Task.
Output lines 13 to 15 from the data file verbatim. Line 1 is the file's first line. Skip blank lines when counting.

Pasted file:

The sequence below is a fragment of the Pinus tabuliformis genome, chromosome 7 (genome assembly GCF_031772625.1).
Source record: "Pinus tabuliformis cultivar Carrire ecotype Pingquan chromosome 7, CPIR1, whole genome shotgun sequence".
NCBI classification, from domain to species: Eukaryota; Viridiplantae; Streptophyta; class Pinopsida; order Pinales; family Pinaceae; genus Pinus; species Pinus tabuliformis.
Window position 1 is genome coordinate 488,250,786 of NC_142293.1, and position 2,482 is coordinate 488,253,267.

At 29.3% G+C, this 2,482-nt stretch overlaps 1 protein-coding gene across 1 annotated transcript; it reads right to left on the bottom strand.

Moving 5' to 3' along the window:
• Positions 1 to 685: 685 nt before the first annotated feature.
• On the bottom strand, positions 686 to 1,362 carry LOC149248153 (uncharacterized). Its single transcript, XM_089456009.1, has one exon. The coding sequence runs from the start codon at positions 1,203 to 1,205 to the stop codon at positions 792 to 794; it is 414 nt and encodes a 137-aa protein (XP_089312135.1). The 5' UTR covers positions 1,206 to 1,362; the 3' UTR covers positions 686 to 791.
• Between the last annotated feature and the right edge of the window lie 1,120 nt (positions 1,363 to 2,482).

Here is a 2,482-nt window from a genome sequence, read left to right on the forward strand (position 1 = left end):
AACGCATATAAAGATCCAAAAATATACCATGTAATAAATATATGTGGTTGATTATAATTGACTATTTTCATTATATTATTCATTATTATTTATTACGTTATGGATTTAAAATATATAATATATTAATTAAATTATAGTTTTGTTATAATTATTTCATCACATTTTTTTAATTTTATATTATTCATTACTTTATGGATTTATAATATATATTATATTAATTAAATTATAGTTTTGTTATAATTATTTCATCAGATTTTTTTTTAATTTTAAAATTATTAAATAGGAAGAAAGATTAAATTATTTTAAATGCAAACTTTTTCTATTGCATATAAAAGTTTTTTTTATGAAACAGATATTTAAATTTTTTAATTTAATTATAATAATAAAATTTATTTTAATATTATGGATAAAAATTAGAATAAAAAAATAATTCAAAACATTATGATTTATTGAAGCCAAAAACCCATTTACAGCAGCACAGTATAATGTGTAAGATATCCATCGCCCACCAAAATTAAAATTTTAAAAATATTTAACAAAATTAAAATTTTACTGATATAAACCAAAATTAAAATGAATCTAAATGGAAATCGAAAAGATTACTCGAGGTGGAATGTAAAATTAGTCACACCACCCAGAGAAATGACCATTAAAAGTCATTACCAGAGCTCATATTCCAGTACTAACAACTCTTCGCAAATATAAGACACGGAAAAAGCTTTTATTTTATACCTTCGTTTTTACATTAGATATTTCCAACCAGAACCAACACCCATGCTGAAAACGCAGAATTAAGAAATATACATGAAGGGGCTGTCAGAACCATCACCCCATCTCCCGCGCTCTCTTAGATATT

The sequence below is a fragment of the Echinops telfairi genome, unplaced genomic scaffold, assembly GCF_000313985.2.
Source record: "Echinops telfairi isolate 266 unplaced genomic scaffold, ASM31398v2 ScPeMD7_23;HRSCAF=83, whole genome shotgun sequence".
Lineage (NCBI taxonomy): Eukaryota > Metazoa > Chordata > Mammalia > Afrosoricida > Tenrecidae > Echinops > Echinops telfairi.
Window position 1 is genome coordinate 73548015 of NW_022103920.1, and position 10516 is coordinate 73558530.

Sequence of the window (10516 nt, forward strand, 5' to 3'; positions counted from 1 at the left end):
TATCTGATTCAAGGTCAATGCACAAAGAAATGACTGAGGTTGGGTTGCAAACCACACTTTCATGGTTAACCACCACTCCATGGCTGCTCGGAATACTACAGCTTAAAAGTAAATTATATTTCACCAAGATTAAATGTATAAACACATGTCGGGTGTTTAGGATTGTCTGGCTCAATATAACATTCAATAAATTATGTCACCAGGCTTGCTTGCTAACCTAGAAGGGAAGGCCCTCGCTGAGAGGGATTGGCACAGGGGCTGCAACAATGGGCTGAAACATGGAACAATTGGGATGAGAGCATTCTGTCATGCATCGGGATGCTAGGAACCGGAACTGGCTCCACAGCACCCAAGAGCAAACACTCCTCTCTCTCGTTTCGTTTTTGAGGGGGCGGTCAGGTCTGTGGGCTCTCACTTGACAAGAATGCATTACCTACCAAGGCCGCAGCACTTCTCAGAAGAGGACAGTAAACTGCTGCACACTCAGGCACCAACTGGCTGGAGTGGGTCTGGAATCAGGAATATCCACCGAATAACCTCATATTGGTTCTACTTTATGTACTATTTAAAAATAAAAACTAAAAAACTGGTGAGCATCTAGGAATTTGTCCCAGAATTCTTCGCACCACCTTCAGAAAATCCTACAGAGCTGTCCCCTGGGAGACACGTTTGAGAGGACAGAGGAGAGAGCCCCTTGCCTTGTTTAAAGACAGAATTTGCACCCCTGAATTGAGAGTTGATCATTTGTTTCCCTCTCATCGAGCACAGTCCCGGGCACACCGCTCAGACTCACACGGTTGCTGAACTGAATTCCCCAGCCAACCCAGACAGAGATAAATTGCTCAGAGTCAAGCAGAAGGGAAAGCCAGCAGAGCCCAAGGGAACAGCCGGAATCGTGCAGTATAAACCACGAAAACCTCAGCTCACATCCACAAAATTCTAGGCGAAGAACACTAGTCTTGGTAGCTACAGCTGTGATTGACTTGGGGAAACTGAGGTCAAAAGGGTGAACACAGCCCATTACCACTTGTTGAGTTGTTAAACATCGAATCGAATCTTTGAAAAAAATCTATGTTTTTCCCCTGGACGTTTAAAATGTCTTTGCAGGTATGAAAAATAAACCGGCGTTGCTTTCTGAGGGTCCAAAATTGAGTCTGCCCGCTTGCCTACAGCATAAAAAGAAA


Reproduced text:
Source record: "Echinops telfairi isolate 266 unplaced genomic scaffold, ASM31398v2 ScPeMD7_23;HRSCAF=83, whole genome shotgun sequence".
Lineage (NCBI taxonomy): Eukaryota > Metazoa > Chordata > Mammalia > Afrosoricida > Tenrecidae > Echinops > Echinops telfairi.
Window position 1 is genome coordinate 73548015 of NW_022103920.1, and position 10516 is coordinate 73558530.